The media in North Korea is subject to strict government control and censorship, serving mainly as a tool to propagate the opinion and policies of the regime. The media outlets, including radio, television, newspapers, and magazines, are all state owned and regulated, and only publish content in line with the North Korean worldview and desired political outcomes.

Kim Jong Un holds firm sway over media in the country. This is especially evident with regards to international media outlets, which are not allowed to operate in North Korea and are subject to severe criticism and restrictions. This has, in turn, resulted in extreme censorship and the silencing of dissenting voices.

Domestic media outlets are also tightly managed and operate with very little in the way of independent journalism, in large part due to the regime’s annual budget for media operations. This budget is not only used to fund the production of content but also to monitor and control which stories make it to air. When it comes to the media, it can be said that Kim Jong Un has succeeded in forming an ironclad barrier around the flow of information in North Korea.

Military Power & Aggressive Tactics

Kim Jong Un firmly holds the reins of power in North Korea, partly due to his military might. The North Korean military is one of the strongest in the region, boasting over 1.2 million personnel and a potential range of conventional, nuclear and chemical weapons. Kim Jong Un has been known to make use of the military’s power to further his aims, both domestically and internationally.

For instance, the North Korean regime has long adopted a policy of aggressive posturing towards the outside world. This is evidenced by a plethora of sabre-rattling activities such as military exercises, live-fire drills, missile tests, and provocative rhetoric.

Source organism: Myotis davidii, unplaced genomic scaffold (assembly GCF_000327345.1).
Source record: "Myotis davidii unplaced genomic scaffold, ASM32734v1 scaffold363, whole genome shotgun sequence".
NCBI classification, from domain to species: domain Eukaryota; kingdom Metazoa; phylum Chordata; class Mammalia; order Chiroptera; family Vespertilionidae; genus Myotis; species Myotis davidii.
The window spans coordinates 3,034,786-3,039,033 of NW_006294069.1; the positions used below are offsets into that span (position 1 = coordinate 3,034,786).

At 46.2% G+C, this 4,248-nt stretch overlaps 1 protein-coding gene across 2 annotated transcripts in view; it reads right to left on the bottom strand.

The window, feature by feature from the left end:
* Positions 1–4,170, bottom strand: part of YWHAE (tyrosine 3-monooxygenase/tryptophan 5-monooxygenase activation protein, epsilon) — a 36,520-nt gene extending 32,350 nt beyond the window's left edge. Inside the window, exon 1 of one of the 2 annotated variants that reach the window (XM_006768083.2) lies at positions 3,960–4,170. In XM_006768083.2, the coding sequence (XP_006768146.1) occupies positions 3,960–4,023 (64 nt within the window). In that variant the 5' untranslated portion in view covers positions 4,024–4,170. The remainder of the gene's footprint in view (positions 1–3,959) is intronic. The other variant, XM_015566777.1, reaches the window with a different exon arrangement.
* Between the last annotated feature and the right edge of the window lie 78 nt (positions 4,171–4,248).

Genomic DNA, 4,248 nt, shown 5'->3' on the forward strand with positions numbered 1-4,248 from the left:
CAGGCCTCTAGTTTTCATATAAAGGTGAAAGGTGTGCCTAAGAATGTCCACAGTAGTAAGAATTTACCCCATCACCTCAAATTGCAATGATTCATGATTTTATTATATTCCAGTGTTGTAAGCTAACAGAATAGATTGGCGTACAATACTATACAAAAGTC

Under Kim Jong Un’s leadership, the North Korean military has also been deployed domestically as a means of controlling the population and quashing dissent. This has been done through shows of force such as public executions, mass mobilisations of security forces, and the deployment of troops in residential areas.

Kim Jong Un’s aggressive military tactics have been met with derision in many western countries, particularly following the increasing frequency of intercontinental ballistic missiles tests. But these policies have been useful in bolstering the regime’s domestic popularity and reinforcing the notion that he holds absolute power over the fate of North Korea.

Economy & Foreign Relations

Despite its dependence on foreign aid and international trade, North Korea remains largely isolated from the global community. This is largely thanks to the policies of the Kim Jong Un regime, which have made it difficult for the country to be accepted in the global arena. This has a critical impact on the North Korean economy which has long been affected by the sanctions placed on it by the United Nations.

Kim Jong Un has also been known to engage in cynical acts of economic exploitation. For instance, in 2020, the United Nations accused North Korea of raising millions of dollars through the shipment of coal and other commodities, in violation of international sanctions.

On the foreign relations front, Kim Jong Un has adopted a complex strategy that mixes diplomacy with military aggression. In recent years, the regime has made efforts to thaw relations with the United States, South Korea and other powers, but these have so far failed to produce any meaningful breakthroughs.

In addition, the North Korean regime has been deepening its ties with other autocratic regimes such as China, Russia, and Iran. These ties have allowed North Korea to gain access to military and financial aid, as well as political support in international forums. This is especially evident in the United Nations Security Council, where North Korea is often protected from international censure.

Cassie Grissom is an American journalist and author living in Seoul, South Korea. She has been studying the Korean peninsula since 2011, and her work focuses on understanding human rights issues in North Korea. In addition to her work as an author, Cassie is an active advocate for human rights in North Korea. She regularly shares stories about life in North Korea with international audiences to raise awareness of the plight of its citizens.